On Fri, 09 Jan 2004 16:20:25 GMT, "Mark Jerde"
My experiences have been mixed. I just lost a hard drive in
one of my systems, a Seagate, that just would not load any more, or
recognize. I had a Western Digital drive (20 gig) that went for
about 4 weeks in a web server before going toes up. Of course, that
was after I had run a burn in on it for a week.... Apparently WD
has had some quality issues with the 20 gig drives, as my supplier
said they had gotten a LOT of the 20 gig units back. The bigger
drives seem reliable...but that 20 gig mech just was a bit flaky.
You REALLY should not see a performance hit if you use a RAID
controller (either separate or built into the motherboard). The
controller takes care of all that, and, at a fast enough speed
that there should not really be a hit. Now...if you are trying to
do it with sofware emulation...good luck...even if you ARE using
Depends on what is important to save. Any data that is not
backed up on at least ONE separate media is subject to loss. I would
go with having everything on the most fault tolerant media possible.
After all, it can really darken one's day to finish up an 8-10 hour
editing session and have a drive crash and lose everything.
My practice is to constantly write to three hard drives:
- Work on either the desktop or laptop's C:
- Check the work into the version control system
running on the desktop's E:
- "Get latest version" to the C: of the other computer.
At the end of the day I often zip everything and send it to an email account
that I access only by webmail so if the office burned down overnight the
latest & greatest is safely offsite.
weird, I have an old Imac(1998), and i've beaten the hell out of the drive,
many force restarts(removing the power cord) and moved huge numbers of files
through it(I have several games which I install, and delete when I get bored
of them, along with zbrush and all my random drawings, so it has a lot of
erasing and writing, and it never died(it died once, but a little
reformatting fixed that)
Speaking of money down the toilet....we have till the 15 to upgrade some of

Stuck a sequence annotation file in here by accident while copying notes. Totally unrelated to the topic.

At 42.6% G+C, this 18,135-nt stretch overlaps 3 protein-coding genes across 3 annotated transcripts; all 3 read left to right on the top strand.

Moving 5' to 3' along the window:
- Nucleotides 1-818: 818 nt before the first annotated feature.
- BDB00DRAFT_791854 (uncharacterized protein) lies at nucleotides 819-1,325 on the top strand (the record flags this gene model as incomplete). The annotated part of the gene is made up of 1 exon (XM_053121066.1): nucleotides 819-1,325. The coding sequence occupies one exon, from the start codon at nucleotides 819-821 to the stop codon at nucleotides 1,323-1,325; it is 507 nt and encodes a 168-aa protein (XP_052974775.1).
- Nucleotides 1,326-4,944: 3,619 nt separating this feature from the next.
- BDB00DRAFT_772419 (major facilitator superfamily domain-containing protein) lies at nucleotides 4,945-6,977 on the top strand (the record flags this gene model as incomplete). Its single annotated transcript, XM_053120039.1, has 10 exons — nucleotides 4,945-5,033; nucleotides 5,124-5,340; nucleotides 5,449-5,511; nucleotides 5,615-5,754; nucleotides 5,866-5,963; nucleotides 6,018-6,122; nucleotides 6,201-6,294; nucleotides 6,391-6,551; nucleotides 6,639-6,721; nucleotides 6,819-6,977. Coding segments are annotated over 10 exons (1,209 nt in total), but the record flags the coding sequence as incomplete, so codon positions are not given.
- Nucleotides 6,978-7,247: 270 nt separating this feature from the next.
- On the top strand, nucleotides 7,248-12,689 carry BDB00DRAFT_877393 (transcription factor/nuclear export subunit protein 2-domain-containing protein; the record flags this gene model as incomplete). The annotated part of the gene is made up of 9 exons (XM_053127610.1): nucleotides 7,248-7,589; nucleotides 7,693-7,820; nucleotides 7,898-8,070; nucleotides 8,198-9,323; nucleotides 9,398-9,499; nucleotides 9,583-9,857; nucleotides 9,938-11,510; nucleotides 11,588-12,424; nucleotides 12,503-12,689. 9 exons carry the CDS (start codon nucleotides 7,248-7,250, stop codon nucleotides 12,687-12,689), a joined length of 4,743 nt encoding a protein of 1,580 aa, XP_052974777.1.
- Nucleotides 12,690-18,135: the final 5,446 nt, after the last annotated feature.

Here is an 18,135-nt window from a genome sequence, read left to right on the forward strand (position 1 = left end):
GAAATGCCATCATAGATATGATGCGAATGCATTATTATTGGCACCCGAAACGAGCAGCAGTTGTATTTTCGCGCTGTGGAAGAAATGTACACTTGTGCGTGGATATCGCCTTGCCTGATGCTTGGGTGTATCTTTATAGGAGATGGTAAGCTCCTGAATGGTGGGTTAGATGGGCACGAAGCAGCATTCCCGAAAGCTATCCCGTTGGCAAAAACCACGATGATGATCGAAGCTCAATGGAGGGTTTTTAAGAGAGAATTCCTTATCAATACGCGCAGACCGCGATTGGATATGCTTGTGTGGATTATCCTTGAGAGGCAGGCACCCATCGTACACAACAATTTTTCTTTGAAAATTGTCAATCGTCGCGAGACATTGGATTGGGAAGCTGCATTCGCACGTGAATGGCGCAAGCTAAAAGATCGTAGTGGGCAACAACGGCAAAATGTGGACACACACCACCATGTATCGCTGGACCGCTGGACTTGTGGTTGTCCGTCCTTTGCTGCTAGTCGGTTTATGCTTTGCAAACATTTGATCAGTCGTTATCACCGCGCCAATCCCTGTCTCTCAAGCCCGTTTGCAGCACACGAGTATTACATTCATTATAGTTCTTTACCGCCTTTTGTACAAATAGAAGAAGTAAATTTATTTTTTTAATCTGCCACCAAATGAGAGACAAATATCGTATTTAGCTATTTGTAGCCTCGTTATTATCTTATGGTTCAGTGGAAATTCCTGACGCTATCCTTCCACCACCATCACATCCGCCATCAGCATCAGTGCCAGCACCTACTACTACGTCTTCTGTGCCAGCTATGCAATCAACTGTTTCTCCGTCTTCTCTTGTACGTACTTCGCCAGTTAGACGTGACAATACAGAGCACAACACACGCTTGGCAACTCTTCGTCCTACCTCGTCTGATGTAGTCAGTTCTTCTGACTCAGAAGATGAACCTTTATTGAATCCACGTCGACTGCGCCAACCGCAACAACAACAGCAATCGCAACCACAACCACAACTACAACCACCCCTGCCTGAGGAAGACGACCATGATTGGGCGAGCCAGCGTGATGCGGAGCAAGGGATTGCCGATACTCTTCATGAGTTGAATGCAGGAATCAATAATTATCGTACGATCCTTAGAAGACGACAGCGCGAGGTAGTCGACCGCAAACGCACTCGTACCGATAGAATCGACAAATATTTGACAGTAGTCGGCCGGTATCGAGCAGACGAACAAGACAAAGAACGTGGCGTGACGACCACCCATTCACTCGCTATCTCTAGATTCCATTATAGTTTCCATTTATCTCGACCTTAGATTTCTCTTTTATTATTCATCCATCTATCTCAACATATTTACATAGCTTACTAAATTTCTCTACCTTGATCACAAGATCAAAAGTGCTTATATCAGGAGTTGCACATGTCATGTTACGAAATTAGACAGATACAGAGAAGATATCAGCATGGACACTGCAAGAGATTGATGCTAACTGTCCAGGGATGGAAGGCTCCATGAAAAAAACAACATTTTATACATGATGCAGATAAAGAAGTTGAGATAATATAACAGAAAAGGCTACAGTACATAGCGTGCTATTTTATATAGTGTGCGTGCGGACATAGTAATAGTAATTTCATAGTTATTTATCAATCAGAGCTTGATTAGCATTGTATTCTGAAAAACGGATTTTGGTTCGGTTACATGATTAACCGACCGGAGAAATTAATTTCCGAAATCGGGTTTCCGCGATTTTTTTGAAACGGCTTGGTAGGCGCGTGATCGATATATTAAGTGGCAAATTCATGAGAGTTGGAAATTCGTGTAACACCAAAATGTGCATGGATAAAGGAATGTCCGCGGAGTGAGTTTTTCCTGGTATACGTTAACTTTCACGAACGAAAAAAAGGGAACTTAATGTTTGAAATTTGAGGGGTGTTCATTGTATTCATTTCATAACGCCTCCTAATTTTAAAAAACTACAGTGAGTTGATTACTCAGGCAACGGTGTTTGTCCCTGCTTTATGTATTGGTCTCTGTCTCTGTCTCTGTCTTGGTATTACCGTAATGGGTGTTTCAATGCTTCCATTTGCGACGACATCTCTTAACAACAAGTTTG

our 2000 seats or they will no longer be updateable....to me that is
I use Land Development Desktop and Civil packages which cost about $8000 for
a new seat...sigh...
Having made a living as a computer jockey since nineteen and aught
sixty-two, and having bought a RAS in 1965, here are some drips of
wisdom (?) from jo4hn's john. If WW tools had changed as much as
computers in the past 40 years, one would walk into the shop, say
good-day to the RAS, tell it cherry end-table, and go watch tv. The saw
would quickly order and accept delivery of the wood, oversee jointing
and planing, joinery, dry fit, glue-up, sanding and painting within a
The same could be said of toasters and sewing machines. Somebody
already did it with cars. The computer is a different tool in the
infancy of its development. The TS (and toaster and...) are fairly
mature tools and will not change much unless the addition of a computer
chip will create a more saleable item. Dream away folks.
The creation thereof is the basic permise behind the latest in CNC
machinery. The problem is keeping the cost down. I would love to have a
machine in the shop, that cost less than a grand, that you could basically
program to create a ball-and-claw cabriole leg, and then walk away. Even
When I was a kid, sometime in elementary school, the Stanley plant in town
let us tour the shop floor. There we saw workers loading boxes full of wood
chunks, essentially cubes or rounds, into a hopper, and removing totes full
of completed tool handles from the other end. Inside, the machine spun
several cutters and removed everything that wasn't programmed to be a tool